A puppy named Bento started off his life in a bit of a rocky way – on the wrong foot, you might call it. The pet store where he started his life believed that he had been dropped, fracturing his front foreleg. Although he received treatment right away, including surgery, he had some complications, and wasn’t healing well. That didn’t stop Emily Conway from falling in love and adopting him, however.

“I came into work one day, and there was this tiny, adorable little puppy staring out of a kennel,” she said.

An anonymous donor paid for Bento to have another surgery, but his leg still wasn’t healing correctly, and then he suffered another fracture.

“Even though his break was healing, he was healing with his leg sort of crooked,” said Conway. “He missed out on some of his puppyhood. He had been through so much already, he was so young.”

Bento was facing another surgery, but this time, his veterinarians would pull out all the stops to make sure that his leg was fixed for good. They turned to Case Western Reserve University’s think

, the school’s center for innovation and entrepreneurship, which has several 3D printers, as well as people with extensive 3D design and printing knowledge. These include Malcolm Cooke, Executive Director of think
, who had been approached for help with medical issues before – though never for a puppy.

“Normally I work with orthopedic surgeons and dental surgeons,” said Cooke. “3D printing is used a lot for surgical planning.”

Many humans have benefited from 3D printed surgical models of their organs, bones, even tumors – having a physical model of the area they will be operating on allows surgeons to plan delicate operations ahead of time, determining exactly what they will do before they make any cuts. Cooke was provided with a CAT scan (or dog scan) of Bento’s leg, which he used to create a 3D model and then a print.

“In this case, I don’t think Bento would have understood what was going to go on, but in humans, it is very important,” said Cooke.

Bento may not have needed a model to look at, but his surgeon, Andy Law, benefited greatly from being able to map out his surgery before beginning it.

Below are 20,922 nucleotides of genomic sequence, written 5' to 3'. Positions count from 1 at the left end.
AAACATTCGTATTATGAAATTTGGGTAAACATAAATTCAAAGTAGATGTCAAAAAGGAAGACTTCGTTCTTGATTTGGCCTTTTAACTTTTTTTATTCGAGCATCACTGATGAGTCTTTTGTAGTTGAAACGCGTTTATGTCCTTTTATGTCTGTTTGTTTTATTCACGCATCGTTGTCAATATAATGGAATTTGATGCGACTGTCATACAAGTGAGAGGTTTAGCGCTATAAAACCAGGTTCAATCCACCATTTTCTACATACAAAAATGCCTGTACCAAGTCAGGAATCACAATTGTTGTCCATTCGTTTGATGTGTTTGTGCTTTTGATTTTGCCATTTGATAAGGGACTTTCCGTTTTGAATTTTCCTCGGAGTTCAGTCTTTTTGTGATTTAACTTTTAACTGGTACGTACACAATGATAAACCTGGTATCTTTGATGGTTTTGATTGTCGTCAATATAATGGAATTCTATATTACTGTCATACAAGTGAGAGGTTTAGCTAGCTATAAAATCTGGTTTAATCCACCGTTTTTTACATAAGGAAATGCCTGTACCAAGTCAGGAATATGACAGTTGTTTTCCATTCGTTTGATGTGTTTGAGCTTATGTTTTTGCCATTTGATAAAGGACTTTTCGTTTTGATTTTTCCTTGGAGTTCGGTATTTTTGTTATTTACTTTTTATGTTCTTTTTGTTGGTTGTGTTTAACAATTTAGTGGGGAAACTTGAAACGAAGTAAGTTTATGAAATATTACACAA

“Hopefully get all the deformities corrected maybe in one bone cut instead of having to do multiple trigonometry type cuts,” he said.

Without the model, Law would have had to make decisions as he was cutting, which is risky when performing such a complex and delicate procedure. Having a 3D printed model allowed him to be fully prepared, however, and confident in what he would be doing.

“It would have been impossible to have got to this level of detail in terms of planning,” said Cooke. “The planning would have gone on in the OR.”

Cooke was pleased to have been able to use 3D printing to help an animal for the first time.

“It was a wonderful experience,” he said. “I’ve not met Bento yet, but I’ve seen lots of video of him running around, so that’s very rewarding.”

Bento, who is now a year old, is recovering well from his surgery, using all four legs to bound around his house and cause trouble.

“He runs around, jumps on the chair, off the chair on the couch, zooms around the side then he reverses and it’s just really fun to watch,” said Conway.

Discuss this and other 3D printing topics at 3DPrintBoard.com or share your thoughts below.

[Source/Images: News5 Cleveland]
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